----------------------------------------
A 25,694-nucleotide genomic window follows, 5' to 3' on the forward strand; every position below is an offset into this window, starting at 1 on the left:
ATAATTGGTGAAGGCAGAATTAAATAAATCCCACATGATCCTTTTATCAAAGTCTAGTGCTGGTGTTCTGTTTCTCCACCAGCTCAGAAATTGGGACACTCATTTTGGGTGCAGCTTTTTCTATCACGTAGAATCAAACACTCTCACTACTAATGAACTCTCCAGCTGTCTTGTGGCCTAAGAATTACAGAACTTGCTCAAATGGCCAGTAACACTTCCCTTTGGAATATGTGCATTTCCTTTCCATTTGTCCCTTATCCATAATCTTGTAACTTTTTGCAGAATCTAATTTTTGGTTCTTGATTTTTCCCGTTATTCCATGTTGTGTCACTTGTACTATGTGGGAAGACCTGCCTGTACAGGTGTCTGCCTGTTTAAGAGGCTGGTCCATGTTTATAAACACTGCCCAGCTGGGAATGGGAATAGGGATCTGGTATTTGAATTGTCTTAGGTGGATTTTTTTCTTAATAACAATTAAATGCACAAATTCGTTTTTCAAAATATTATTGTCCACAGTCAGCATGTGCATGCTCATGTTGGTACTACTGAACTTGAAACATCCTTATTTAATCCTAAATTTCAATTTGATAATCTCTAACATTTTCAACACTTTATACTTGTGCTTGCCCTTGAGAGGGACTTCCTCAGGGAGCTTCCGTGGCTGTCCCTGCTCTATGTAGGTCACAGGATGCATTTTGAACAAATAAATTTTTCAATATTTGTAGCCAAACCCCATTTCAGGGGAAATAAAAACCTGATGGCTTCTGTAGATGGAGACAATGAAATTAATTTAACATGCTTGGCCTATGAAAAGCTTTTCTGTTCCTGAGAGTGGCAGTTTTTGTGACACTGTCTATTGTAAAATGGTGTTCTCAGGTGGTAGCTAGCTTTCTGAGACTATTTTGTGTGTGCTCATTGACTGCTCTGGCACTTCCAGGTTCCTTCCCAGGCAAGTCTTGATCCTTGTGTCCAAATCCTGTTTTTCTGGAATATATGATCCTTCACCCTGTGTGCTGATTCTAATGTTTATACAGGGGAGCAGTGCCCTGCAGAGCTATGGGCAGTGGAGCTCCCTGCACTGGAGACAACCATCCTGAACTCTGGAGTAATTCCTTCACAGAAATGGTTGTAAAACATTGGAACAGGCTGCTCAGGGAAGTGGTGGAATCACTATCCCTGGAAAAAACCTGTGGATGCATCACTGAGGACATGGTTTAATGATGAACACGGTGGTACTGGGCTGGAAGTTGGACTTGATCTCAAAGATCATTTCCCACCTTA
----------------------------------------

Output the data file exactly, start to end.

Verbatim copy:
A 25,694-nucleotide genomic window follows, 5' to 3' on the forward strand; every position below is an offset into this window, starting at 1 on the left:
ATAATTGGTGAAGGCAGAATTAAATAAATCCCACATGATCCTTTTATCAAAGTCTAGTGCTGGTGTTCTGTTTCTCCACCAGCTCAGAAATTGGGACACTCATTTTGGGTGCAGCTTTTTCTATCACGTAGAATCAAACACTCTCACTACTAATGAACTCTCCAGCTGTCTTGTGGCCTAAGAATTACAGAACTTGCTCAAATGGCCAGTAACACTTCCCTTTGGAATATGTGCATTTCCTTTCCATTTGTCCCTTATCCATAATCTTGTAACTTTTTGCAGAATCTAATTTTTGGTTCTTGATTTTTCCCGTTATTCCATGTTGTGTCACTTGTACTATGTGGGAAGACCTGCCTGTACAGGTGTCTGCCTGTTTAAGAGGCTGGTCCATGTTTATAAACACTGCCCAGCTGGGAATGGGAATAGGGATCTGGTATTTGAATTGTCTTAGGTGGATTTTTTTCTTAATAACAATTAAATGCACAAATTCGTTTTTCAAAATATTATTGTCCACAGTCAGCATGTGCATGCTCATGTTGGTACTACTGAACTTGAAACATCCTTATTTAATCCTAAATTTCAATTTGATAATCTCTAACATTTTCAACACTTTATACTTGTGCTTGCCCTTGAGAGGGACTTCCTCAGGGAGCTTCCGTGGCTGTCCCTGCTCTATGTAGGTCACAGGATGCATTTTGAACAAATAAATTTTTCAATATTTGTAGCCAAACCCCATTTCAGGGGAAATAAAAACCTGATGGCTTCTGTAGATGGAGACAATGAAATTAATTTAACATGCTTGGCCTATGAAAAGCTTTTCTGTTCCTGAGAGTGGCAGTTTTTGTGACACTGTCTATTGTAAAATGGTGTTCTCAGGTGGTAGCTAGCTTTCTGAGACTATTTTGTGTGTGCTCATTGACTGCTCTGGCACTTCCAGGTTCCTTCCCAGGCAAGTCTTGATCCTTGTGTCCAAATCCTGTTTTTCTGGAATATATGATCCTTCACCCTGTGTGCTGATTCTAATGTTTATACAGGGGAGCAGTGCCCTGCAGAGCTATGGGCAGTGGAGCTCCCTGCACTGGAGACAACCATCCTGAACTCTGGAGTAATTCCTTCACAGAAATGGTTGTAAAACATTGGAACAGGCTGCTCAGGGAAGTGGTGGAATCACTATCCCTGGAAAAAACCTGTGGATGCATCACTGAGGACATGGTTTAATGATGAACACGGTGGTACTGGGCTGGAAGTTGGACTTGATCTCAAAGATCATTTCCCACCTTA